Report: Jewellery Group Should Raise Bar for Supply Chains

Recommendations for Responsible Sourcing for Precious Metals, Stones. 20 independent groups and trade unions have called for the Responsible Jewellery Council, an international industry group, to strengthen its standard for responsible sourcing of gold, diamonds, and other minerals.

A girl works in an artisanal diamond mine in Sosso Nakombo, Central African Republic, near the border with Cameroon, in August 2015. © 2015 Marcus Bleasdale for Human Rights Watch

The organisation is reviewing its core certification standard for its members, which include more than 1,000 companies in jewellery supply chains, including mining companies, refiners, manufacturers, and jewellery retailers. The public comment period on revisions to the standard closes on July 1, 2018.

The RJC should make significant changes to its code to raise the bar for responsible sourcing in the jewelry industry and provide consumers with confidence that their jewelry is not tainted by human rights abuse,The RJC should make significant changes to its code to raise the bar for responsible sourcing in the jewelry industry and provide consumers with confidence that their jewelry is not tainted by human rights abuse,” said Jo Becker, an advocacy director for Human Rights Watch.

The Responsible Jewellery Council’s certification standard, known as the Code of Practices, sets out business practices in regard to human rights, labour rights, environmental impact, mining practices, product disclosure and other issues in the jewellery supply chain. All members must be certified as compliant with the code through a third-party audit.

The letter recommended that the code should be brought fully into alignment with the Organization for Economic Cooperation and Development’s Due Diligence Guidance for Responsible Supply Chains of Minerals from Conflict-Affected and High-Risk Areas, including its five-step framework to identify and respond to human rights risks in the minerals supply chain. The OECD’s guidance is the most authoritative and widely accepted standard in the minerals sector.

The council plans to complete its review by the end of 2018. Reform may be particularly urgent for member companies now, as the European Union has made clear that it will recognize only refiners operating according to OECD-aligned standards as “responsible” for its minerals regulation entering into force in 2021. A recent assessment of the Responsible Jewellery Council by the OECD called for more robust due diligence measures.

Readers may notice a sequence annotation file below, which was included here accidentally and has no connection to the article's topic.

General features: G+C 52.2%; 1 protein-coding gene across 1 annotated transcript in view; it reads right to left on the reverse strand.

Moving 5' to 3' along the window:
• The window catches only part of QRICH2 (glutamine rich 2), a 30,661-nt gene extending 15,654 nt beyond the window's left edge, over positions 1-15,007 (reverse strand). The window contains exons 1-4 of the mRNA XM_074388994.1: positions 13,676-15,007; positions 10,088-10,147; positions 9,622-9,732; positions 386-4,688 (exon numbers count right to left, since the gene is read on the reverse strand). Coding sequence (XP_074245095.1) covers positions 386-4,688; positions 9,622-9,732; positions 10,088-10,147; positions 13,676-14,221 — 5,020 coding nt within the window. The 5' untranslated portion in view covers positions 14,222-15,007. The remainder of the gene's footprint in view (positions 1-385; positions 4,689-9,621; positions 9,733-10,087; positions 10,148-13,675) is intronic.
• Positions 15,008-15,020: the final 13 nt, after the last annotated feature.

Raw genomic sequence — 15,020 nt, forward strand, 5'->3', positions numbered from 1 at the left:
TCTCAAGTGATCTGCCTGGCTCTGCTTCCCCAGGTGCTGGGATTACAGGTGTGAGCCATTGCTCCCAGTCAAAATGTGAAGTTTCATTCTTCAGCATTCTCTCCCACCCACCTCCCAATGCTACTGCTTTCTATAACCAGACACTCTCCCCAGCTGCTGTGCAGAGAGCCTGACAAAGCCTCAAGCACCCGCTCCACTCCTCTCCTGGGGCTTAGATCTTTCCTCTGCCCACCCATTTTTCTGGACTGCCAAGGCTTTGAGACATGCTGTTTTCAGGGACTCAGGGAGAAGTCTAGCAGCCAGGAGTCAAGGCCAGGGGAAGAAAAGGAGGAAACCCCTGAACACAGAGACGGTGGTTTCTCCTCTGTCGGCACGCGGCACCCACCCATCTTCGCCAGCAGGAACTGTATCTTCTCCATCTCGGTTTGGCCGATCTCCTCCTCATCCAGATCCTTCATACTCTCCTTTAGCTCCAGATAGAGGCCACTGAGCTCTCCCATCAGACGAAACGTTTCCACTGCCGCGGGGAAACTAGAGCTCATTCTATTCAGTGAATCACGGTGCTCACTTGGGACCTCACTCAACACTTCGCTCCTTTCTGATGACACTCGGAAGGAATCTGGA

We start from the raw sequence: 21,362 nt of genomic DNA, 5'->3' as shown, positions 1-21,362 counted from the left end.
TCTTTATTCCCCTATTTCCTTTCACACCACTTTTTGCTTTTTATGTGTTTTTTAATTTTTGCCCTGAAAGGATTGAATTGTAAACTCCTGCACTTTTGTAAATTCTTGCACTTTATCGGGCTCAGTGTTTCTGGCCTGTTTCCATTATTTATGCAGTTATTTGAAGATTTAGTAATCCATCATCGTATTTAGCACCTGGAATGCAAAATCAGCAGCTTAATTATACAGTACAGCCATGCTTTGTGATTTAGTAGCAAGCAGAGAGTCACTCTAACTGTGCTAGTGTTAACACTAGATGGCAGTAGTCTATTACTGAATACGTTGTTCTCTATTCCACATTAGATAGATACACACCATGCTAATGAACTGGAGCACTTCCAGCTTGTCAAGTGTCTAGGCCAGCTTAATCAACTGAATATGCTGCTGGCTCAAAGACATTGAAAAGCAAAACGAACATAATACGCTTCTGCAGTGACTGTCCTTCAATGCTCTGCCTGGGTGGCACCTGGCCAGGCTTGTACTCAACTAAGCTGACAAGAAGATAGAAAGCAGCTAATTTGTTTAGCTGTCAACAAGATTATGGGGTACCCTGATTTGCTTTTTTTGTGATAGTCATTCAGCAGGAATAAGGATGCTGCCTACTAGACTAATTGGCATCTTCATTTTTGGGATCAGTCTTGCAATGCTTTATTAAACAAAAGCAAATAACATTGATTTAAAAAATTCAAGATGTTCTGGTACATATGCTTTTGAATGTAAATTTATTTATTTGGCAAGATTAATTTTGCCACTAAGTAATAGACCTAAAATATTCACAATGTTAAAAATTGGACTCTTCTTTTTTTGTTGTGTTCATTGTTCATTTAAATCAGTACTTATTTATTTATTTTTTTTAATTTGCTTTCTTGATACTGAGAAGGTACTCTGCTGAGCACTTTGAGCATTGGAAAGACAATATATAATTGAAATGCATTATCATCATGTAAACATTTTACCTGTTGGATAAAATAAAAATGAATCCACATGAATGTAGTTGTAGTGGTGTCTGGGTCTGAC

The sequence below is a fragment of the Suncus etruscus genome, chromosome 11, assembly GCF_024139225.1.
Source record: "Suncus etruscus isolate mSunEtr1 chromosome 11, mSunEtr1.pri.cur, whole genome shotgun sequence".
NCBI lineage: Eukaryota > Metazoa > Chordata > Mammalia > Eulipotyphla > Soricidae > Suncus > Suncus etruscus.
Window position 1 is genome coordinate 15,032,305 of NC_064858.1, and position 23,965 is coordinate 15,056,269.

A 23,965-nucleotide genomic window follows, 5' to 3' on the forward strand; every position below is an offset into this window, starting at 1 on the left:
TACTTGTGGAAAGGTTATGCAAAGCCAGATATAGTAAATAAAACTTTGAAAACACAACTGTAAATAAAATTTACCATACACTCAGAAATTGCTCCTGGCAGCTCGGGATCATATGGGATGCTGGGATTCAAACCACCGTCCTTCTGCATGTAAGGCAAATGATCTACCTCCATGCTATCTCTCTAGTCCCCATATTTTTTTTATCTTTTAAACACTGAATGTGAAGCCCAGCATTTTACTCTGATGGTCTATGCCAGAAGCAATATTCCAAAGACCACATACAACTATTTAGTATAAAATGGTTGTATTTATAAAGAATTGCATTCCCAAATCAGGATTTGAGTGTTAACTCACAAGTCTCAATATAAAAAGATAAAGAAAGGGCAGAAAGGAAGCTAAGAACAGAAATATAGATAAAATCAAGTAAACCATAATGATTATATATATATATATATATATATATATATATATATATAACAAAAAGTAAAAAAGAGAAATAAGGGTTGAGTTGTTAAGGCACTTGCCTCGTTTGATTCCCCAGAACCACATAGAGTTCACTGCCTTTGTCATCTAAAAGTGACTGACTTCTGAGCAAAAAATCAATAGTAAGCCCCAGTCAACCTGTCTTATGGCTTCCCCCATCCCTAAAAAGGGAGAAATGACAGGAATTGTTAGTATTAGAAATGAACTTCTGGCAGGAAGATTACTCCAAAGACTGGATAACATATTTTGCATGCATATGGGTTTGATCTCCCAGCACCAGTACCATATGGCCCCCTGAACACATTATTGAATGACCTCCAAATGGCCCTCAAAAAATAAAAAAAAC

The groups emphasized that the OECD due diligence should also be applied to diamond supply chains. Currently, Responsible Jewellery Council members are expected to avoid “conflict diamonds” that may be linked to abusive rebel groups, but many do not conduct due diligence for other human rights abuses such as child or forced labour.

The groups urged the council to require all members to report publicly on their efforts to address human rights and undergo more transparent and rigorous third-party audits. Currently, full audit results for individual companies are not even shared with the council.

Human Rights Watch examined responsible sourcing in the jewellery industry in a February 2018 report, The Hidden Cost of Jewelry. The report assessed 13 well-known jewellery and watch brands, as well as several global standards, including the RJC’s. The organization also is carrying out a campaign, called #BehindTheBling, to urge jewellery companies to source gold and diamonds responsibly.

“The RJC’s Code is full of loopholes and provides no guarantee that jewellery from a member is responsibly sourced,” Becker said. “With its current review process, the council should seize the opportunity to bring its code into line with international best practices.”

For more Human Rights Watch reporting on the jewellery industry, please visit: The Hidden Cost of Jewelry

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